man riding on motorcycle

Motorcycle ownership is often something of a family pastime. You might take your spouse, children or other family members for rides. Or, you might be the passenger yourself, while they are the rider. Will your bike’s insurance cover additional passengers or ariders on the policy?

Depending on your policy’s structure, coverage and wording, passengers or other riders may or may not have insurance protection. Therefore, before you allow anyone else to use your bike, make sure your policy addresses that scenario.

Coverage for Passengers

Passengers who accompany you on your motorcycle could get hurt if wrecks occur, even if they have on helmets or other gear. If they do, they could face significant personal losses, not least medical bills, lost income and other challenges.

Whether your motorcycle insurance extends to passenger losses will depend on if the policy offers any medical assistance. Most people get this coverage from either medical payments (medpay) coverage, personal injury protection (PIP), or sometimes a combination of the two.

· Medical payments coverage can pay riders’ and passengers’ medical costs that their health insurance won’t.

· PIP coverage will apply to losses like medical bills, but can also apply to other losses like lost income or death benefits.

Some states require drivers to carry these policies. However, they are more often optional policy elements. Therefore, you might have to ask your agent to add protection to your policy.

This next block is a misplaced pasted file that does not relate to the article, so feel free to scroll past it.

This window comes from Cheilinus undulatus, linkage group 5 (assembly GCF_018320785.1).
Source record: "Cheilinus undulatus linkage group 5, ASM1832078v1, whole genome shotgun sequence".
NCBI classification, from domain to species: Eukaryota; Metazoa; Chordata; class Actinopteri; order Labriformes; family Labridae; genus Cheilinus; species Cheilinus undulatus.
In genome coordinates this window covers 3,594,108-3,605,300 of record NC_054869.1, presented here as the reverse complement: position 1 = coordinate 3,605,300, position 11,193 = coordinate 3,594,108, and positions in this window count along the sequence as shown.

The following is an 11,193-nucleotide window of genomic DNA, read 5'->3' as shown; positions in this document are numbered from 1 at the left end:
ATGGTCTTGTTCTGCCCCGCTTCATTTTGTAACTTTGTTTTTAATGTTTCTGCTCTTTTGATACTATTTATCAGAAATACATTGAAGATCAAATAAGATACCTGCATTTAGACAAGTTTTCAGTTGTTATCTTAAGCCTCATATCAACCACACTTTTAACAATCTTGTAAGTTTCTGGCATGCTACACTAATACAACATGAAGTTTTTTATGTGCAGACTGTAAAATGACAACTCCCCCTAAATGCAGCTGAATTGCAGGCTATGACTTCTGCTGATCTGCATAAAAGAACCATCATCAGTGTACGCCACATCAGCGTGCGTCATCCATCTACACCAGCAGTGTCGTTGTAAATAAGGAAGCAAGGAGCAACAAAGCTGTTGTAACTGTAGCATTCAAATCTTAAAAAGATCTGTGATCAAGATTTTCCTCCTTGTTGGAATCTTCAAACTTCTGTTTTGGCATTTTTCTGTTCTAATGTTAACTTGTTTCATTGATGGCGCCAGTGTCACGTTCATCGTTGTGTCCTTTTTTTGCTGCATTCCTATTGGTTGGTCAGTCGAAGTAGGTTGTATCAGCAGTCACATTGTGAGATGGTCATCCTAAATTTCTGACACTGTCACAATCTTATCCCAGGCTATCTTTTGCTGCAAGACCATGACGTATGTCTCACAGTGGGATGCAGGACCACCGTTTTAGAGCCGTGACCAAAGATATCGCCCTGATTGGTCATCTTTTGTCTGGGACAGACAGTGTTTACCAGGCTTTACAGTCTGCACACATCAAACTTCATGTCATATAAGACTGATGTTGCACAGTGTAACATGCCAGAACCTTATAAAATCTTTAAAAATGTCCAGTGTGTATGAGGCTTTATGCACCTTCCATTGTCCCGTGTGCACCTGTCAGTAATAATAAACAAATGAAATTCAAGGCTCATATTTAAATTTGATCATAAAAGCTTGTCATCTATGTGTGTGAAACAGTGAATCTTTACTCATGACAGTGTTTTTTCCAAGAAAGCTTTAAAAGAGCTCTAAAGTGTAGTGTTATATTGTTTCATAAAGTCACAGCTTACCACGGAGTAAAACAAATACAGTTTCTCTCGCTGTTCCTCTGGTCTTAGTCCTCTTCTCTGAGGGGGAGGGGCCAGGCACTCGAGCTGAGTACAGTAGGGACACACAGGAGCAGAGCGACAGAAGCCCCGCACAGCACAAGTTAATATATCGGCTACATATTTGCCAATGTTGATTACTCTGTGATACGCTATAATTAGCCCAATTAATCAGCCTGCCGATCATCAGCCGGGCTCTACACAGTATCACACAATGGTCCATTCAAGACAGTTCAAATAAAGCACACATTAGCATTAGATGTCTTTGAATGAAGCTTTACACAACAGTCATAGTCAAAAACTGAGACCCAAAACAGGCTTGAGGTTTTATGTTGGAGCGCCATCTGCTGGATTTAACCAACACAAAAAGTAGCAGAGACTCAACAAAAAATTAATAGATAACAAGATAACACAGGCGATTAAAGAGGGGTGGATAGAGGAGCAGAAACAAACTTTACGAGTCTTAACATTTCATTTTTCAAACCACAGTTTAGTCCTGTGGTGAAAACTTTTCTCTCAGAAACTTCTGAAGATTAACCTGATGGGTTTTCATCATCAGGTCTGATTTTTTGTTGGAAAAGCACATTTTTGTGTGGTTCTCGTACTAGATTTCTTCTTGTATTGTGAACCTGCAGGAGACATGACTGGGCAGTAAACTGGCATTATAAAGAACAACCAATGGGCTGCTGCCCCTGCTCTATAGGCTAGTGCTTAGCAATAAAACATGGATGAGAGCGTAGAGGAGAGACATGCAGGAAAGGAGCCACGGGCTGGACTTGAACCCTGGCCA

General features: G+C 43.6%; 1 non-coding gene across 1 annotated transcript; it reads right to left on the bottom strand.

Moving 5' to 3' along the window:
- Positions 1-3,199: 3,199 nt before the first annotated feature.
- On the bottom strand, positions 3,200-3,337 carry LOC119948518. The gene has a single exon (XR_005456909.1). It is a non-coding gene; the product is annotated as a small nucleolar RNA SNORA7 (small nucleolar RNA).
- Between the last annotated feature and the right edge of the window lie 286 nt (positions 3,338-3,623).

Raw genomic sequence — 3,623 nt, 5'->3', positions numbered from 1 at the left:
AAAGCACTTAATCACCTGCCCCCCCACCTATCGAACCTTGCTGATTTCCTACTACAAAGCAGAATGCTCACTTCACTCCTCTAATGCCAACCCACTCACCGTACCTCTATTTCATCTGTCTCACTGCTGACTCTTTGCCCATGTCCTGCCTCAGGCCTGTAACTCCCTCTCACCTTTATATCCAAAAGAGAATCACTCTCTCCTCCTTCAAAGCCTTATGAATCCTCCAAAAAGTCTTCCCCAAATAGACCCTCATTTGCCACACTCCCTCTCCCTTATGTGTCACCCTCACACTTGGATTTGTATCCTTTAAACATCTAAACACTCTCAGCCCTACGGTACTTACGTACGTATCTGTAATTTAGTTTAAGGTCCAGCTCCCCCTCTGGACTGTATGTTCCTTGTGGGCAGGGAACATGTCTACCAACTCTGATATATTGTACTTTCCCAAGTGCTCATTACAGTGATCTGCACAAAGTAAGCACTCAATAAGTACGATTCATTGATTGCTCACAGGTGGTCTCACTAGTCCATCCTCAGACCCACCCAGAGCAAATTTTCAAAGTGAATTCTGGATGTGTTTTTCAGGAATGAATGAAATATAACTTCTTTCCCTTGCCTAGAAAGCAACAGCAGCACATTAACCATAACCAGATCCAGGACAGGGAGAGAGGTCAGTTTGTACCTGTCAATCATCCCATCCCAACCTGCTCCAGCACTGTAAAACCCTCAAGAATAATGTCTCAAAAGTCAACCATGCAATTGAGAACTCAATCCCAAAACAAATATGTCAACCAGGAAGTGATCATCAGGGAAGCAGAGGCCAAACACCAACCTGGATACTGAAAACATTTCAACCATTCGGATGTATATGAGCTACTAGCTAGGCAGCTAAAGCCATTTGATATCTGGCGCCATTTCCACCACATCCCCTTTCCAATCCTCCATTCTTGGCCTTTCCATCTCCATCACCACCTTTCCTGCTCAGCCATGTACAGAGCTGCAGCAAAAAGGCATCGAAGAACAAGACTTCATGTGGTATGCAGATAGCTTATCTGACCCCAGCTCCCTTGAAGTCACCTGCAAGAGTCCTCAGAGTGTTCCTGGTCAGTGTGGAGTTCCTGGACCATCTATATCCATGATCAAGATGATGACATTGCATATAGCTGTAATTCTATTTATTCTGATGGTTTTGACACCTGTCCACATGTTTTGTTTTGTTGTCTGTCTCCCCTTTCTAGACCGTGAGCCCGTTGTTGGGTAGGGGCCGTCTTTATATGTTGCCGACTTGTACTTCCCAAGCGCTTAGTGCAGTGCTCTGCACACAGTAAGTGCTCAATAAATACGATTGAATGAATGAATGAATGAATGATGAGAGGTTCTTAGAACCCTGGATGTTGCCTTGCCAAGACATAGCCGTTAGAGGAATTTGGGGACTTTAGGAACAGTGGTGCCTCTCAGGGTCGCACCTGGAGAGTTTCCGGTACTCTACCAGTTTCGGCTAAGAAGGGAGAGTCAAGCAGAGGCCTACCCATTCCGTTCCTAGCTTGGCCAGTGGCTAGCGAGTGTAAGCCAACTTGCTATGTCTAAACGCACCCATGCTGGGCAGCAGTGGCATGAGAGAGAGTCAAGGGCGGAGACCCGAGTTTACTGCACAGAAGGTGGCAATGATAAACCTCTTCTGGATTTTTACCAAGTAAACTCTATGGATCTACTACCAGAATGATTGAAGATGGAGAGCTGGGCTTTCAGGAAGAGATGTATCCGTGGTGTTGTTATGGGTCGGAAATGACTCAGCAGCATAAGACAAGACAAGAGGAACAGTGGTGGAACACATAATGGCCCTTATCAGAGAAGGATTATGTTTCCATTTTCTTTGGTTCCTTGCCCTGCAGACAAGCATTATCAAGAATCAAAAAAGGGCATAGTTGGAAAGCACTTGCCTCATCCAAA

Coverage for Other Riders

If you decide to a spouse or family member use the bike, they may or may not have coverage on your policy. Namely, they might not have any liability insurance in case they cause wrecks that harm other parties while riding your bike.

To provide this coverage, you might need to add them as named insureds on your policy. Therefore, if you think about your family, you might want to add your spouse, children or other close relatives to your policy. Please note, all those who plan to ride the bike will likely need an endorsement on their license to say that they qualify as motorcyclists.

Keep in mind, you often can’t add just anyone as an additional insured person on your policy. For example, if you plan to let a friend ride your bike, you often cannot add them to the policy. Rather, this person might need a non-owners vehicle policy. It will provide them with liability insurance for their driving risks. However, it might not insure the bike’s value itself. That likely will remain the responsibility of your own policy.

Contact us for a free qoute!

Posted 4:42 PM

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